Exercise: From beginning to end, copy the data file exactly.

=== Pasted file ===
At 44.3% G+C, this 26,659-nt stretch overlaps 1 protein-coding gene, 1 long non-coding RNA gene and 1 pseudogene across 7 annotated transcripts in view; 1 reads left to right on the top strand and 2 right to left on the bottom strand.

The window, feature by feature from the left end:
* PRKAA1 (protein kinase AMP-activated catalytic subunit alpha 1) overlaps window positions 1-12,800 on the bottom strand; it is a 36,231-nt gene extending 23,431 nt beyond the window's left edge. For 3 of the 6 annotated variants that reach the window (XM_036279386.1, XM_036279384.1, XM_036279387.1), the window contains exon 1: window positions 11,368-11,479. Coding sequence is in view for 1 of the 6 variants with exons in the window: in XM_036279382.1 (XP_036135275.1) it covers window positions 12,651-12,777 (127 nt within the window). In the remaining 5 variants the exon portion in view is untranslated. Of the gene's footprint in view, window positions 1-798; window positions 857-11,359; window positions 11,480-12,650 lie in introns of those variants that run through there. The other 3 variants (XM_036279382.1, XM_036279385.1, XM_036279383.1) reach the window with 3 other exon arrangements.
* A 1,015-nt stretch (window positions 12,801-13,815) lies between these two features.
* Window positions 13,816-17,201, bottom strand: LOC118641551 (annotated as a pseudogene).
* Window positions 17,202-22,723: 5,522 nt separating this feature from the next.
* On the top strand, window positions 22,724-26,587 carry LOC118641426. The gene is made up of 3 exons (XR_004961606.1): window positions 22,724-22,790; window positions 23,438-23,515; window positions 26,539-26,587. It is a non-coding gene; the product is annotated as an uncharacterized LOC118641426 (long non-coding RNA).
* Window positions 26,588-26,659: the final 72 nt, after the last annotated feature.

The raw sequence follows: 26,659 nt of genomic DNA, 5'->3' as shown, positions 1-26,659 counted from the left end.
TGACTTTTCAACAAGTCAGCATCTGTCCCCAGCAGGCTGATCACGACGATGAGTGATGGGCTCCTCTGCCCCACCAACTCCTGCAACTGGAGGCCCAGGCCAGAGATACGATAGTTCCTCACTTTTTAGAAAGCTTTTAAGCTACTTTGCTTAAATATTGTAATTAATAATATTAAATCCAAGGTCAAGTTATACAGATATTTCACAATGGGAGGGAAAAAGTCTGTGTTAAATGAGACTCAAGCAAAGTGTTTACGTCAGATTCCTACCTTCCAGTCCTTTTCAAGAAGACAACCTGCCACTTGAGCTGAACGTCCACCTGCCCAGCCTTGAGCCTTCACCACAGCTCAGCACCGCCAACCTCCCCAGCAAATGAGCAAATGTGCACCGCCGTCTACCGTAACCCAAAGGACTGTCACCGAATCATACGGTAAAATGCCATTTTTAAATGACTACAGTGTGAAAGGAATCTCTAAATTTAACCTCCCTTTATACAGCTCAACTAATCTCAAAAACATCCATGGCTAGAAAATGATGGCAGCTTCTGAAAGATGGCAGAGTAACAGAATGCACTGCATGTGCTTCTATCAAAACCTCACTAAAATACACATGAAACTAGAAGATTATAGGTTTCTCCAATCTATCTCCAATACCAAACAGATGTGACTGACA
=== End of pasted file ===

At 44.3% G+C, this 26,659-nt stretch overlaps 1 protein-coding gene, 1 long non-coding RNA gene and 1 pseudogene across 7 annotated transcripts in view; 1 reads left to right on the top strand and 2 right to left on the bottom strand.

The window, feature by feature from the left end:
* PRKAA1 (protein kinase AMP-activated catalytic subunit alpha 1) overlaps window positions 1-12,800 on the bottom strand; it is a 36,231-nt gene extending 23,431 nt beyond the window's left edge. For 3 of the 6 annotated variants that reach the window (XM_036279386.1, XM_036279384.1, XM_036279387.1), the window contains exon 1: window positions 11,368-11,479. Coding sequence is in view for 1 of the 6 variants with exons in the window: in XM_036279382.1 (XP_036135275.1) it covers window positions 12,651-12,777 (127 nt within the window). In the remaining 5 variants the exon portion in view is untranslated. Of the gene's footprint in view, window positions 1-798; window positions 857-11,359; window positions 11,480-12,650 lie in introns of those variants that run through there. The other 3 variants (XM_036279382.1, XM_036279385.1, XM_036279383.1) reach the window with 3 other exon arrangements.
* A 1,015-nt stretch (window positions 12,801-13,815) lies between these two features.
* Window positions 13,816-17,201, bottom strand: LOC118641551 (annotated as a pseudogene).
* Window positions 17,202-22,723: 5,522 nt separating this feature from the next.
* On the top strand, window positions 22,724-26,587 carry LOC118641426. The gene is made up of 3 exons (XR_004961606.1): window positions 22,724-22,790; window positions 23,438-23,515; window positions 26,539-26,587. It is a non-coding gene; the product is annotated as an uncharacterized LOC118641426 (long non-coding RNA).
* Window positions 26,588-26,659: the final 72 nt, after the last annotated feature.

The raw sequence follows: 26,659 nt of genomic DNA, 5'->3' as shown, positions 1-26,659 counted from the left end.
TGACTTTTCAACAAGTCAGCATCTGTCCCCAGCAGGCTGATCACGACGATGAGTGATGGGCTCCTCTGCCCCACCAACTCCTGCAACTGGAGGCCCAGGCCAGAGATACGATAGTTCCTCACTTTTTAGAAAGCTTTTAAGCTACTTTGCTTAAATATTGTAATTAATAATATTAAATCCAAGGTCAAGTTATACAGATATTTCACAATGGGAGGGAAAAAGTCTGTGTTAAATGAGACTCAAGCAAAGTGTTTACGTCAGATTCCTACCTTCCAGTCCTTTTCAAGAAGACAACCTGCCACTTGAGCTGAACGTCCACCTGCCCAGCCTTGAGCCTTCACCACAGCTCAGCACCGCCAACCTCCCCAGCAAATGAGCAAATGTGCACCGCCGTCTACCGTAACCCAAAGGACTGTCACCGAATCATACGGTAAAATGCCATTTTTAAATGACTACAGTGTGAAAGGAATCTCTAAATTTAACCTCCCTTTATACAGCTCAACTAATCTCAAAAACATCCATGGCTAGAAAATGATGGCAGCTTCTGAAAGATGGCAGAGTAACAGAATGCACTGCATGTGCTTCTATCAAAACCTCACTAAAATACACATGAAACTAGAAGATTATAGGTTTCTCCAATCTATCTCCAATACCAAACAGATGTGACTGACA